Simple tubes of material might not seem like anything special – but considering we live in a country where the weather changes its mind quicker than a hormonal teenager, they’re pretty useful. Arm and leg warmers pack down smaller than a jacket or pair of trousers, so are great for just keeping in your bag incase the weather changes while you are out.
Out on the ride, arm and leg warmers can be rolled down and removed when you’re warm, stuffed into a jersey pocket, and reapplied when you get to a cafe stop or start to feel the chill again. Though leg warmers can’t usually be easily removed mid ride, arm warmers can be rolled down as and when – for example half way up the hill you love to hate. In town, arm warmers are a great extra layer to protect your extremities on those cold morning and evening rides.
Here is an updated guide to some of the best out there.
dhb Aeron Rain Defence – Good for: keeping the rain off
We have a set of the dhb arm and leg warmers and have used the arm warmers for a few rides. They are great at keeping the wind off as well as light rain. The water repellent function would be most useful outside of the winter I think. For those of you who wear t-shirts and shorts regardless of weather, but occasionally want extra precipitation protection then these would be great.
The arm warmers are £18.50 and are comfortable under a jacket for extra warmth, and would be great on their own in all but the warmest of summer showers. The fabric is quite smooth with only the stretch panel having a fleece backing, so they are comfortable even if you do get sweaty or it’s really tipping it down.
The leg warmers, at £22.50, are pretty comfortable, although that will depend partly on leg shape, as with all leg warmers. They are the same smooth material as the arm warmers and have a good amount of flex so they never feel restrictive. They could be great under some Gore-Tex shorts for city riding during the week or mountain biking at the weekend. The main draw back of them is the lack of an ankle zip, meaning you have to put them on before your shoes. However, this does mean that the ankle is very comfortable – I often find the zips on the bottom of leggings, for example, are quite scratchy and irritating.
The elastic on the arm and leg warmers is the same. Both have a 1 inch strip with a tacky area on the inside and outside to provide extra grip to stop them slipping down or your top/shorts riding up. The arm warmers work great, but the leg warmers tended to roll over a little. This might be due to my leg shape of course. It might also be due to the unisex nature of these products not being as good on small women as on regular sized men!
The Gore Set – Good for: Visibility
Another set to get good reviews was the Gore Visibility arm and leg warmers. These got between 4.5 and 5/5 on both sites.
The arm warmers are £27.21 at the moment and have good reviews. They are thermal, so more of a spring, winter and autumn option for morning and evening commutes where a jacket isn’t necessary but some worth and high-vis on the arms is.
An important consideration in arm and leg warmers is the elastic on the top – poor quality versions will slip down, which is incredibly annoying. The elastic on these Gore warmers should be a thick enough band that mean you will be safe with these.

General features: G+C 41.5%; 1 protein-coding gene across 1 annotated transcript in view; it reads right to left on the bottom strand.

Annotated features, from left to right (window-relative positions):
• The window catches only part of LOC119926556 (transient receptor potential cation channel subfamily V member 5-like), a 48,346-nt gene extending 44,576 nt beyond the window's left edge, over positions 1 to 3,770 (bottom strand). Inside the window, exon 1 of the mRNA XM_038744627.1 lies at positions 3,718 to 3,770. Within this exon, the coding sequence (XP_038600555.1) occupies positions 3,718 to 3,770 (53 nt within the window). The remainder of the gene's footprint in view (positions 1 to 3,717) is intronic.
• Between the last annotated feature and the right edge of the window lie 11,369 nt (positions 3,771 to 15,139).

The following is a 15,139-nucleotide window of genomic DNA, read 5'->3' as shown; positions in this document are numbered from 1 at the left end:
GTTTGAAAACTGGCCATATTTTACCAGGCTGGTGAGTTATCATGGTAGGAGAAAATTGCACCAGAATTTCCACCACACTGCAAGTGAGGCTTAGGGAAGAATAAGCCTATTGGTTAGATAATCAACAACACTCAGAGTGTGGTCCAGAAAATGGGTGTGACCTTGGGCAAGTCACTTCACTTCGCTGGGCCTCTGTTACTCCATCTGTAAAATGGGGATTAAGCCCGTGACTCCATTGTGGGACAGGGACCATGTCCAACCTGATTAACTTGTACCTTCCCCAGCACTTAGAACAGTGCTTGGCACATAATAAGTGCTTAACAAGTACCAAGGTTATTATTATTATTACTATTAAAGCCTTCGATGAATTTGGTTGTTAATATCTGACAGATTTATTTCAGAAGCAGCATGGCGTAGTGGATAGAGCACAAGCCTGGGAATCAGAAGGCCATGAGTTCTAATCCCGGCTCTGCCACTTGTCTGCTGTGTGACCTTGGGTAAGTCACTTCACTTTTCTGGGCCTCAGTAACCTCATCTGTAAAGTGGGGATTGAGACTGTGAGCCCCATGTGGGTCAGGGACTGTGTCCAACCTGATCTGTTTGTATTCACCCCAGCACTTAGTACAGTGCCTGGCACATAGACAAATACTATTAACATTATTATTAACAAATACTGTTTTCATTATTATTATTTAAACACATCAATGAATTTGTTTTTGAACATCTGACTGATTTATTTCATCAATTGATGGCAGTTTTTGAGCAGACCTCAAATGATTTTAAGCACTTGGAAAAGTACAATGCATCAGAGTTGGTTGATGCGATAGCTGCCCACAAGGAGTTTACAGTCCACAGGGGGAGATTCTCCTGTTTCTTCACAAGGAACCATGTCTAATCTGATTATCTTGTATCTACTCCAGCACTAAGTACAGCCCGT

The Gore Visibility leg warmers are £35.97. Similar to the arm warmers, these are bright yellow with reflective highlights, meaning your legs are sure to stand out from a crowd! As with the dhb rain defence, these have no zip on the bottom, so you will need to put them on before your shoes. Not such a problem if you are gearing up for a single journey such as a commute.
One review stated: “I used these leg warmers for a wet and windy 100 mile ride in Suffolk last Sunday and found them excellent. They fitted perfectly and stayed in place. I like the idea of the zips so that you can remove the warmers without taking off the shoes.”
Rapha – good for easy on and off
Rapha of course make some exceptional high end kit. I have had their arm warmers for a while now and they are really very comfortable and at £30, not bank breaking. Mine have little elastic tabs at the top which help with pulling them up. It is a small feature like this that makes them just a little bit more useable than basic fleece warmers.
The leg warmers have zips at the bottom, so should you be after a pair that you can put on over shoes, these are a good choice. They are a little pricier than the other options at £50, but are certainly more versatile to put on and take off.
They are definitely warmer than some of the other options, and that is pretty much all they offer. They do cut a little wind but not as much as the dhb set.
Svelt arm warmers – the jazzy option
If you just want some arm warmers and you want them to be funky then Svelt is the brand for you. At £20 they are a good price and come in a range of excellent patterns and are unisex, so men and women can be equally snazzy. They are a fleece backed fabric so provide some good warmth, without being too toasty for late spring. We found them to be a little less stretchy than others, so if you are unsure of the size you need, it might be worth sizing up.
There are tons more options out there, but these are the ones we have enjoyed using in the past and have features of particular use to a person riding a bike in London. They are the kind of item that you might be sceptical about at first, but after a few uses in odd weather, you wonder how you ever lived without them!
Have you found a fail-safe arm, leg or knee warmer you recommend?